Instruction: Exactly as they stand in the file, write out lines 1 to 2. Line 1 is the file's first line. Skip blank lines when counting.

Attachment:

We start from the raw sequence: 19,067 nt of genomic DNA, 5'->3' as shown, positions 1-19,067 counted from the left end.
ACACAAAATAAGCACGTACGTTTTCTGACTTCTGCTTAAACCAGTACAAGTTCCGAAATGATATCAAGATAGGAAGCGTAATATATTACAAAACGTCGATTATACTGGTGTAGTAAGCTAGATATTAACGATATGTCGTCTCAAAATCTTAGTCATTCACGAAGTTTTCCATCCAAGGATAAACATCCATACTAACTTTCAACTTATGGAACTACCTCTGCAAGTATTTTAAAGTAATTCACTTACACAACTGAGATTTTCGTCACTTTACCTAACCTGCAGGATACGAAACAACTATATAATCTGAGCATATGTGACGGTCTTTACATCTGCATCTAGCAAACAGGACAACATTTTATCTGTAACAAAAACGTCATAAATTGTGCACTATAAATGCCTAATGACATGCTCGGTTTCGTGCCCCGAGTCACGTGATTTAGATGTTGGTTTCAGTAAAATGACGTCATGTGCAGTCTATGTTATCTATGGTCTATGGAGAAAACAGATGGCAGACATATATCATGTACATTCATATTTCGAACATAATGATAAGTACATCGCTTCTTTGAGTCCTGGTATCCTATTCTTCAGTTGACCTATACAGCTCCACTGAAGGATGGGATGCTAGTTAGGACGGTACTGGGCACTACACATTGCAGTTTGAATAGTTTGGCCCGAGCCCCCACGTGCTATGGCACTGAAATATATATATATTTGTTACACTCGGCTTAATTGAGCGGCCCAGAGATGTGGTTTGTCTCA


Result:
We start from the raw sequence: 19,067 nt of genomic DNA, 5'->3' as shown, positions 1-19,067 counted from the left end.
ACACAAAATAAGCACGTACGTTTTCTGACTTCTGCTTAAACCAGTACAAGTTCCGAAATGATATCAAGATAGGAAGCGTAATATATTACAAAACGTCGATTATACTGGTGTAGTAAGCTAGATATTAACGATATGTCGTCTCAAAATCTTAGTCATTCACGAAGTTTTCCATCCAAGGATAAACATCCATACTAACTTTCAACTTATGGAACTACCTCTGCAAGTATTTTAAAGTAATTCACTTACACAACTGAGATTTTCGTCACTTTACCTAACCTGCAGGATACGAAACAACTATATAATCTGAGCATATGTGACGGTCTTTACATCTGCATCTAGCAAACAGGACAACATTTTATCTGTAACAAAAACGTCATAAATTGTGCACTATAAATGCCTAATGACATGCTCGGTTTCGTGCCCCGAGTCACGTGATTTAGATGTTGGTTTCAGTAAAATGACGTCATGTGCAGTCTATGTTATCTATGGTCTATGGAGAAAACAGATGGCAGACATATATCATGTACATTCATATTTCGAACATAATGATAAGTACATCGCTTCTTTGAGTCCTGGTATCCTATTCTTCAGTTGACCTATACAGCTCCACTGAAGGATGGGATGCTAGTTAGGACGGTACTGGGCACTACACATTGCAGTTTGAATAGTTTGGCCCGAGCCCCCACGTGCTATGGCACTGAAATATATATATATTTGTTACACTCGGCTTAATTGAGCGGCCCAGAGATGTGGTTTGTCTCA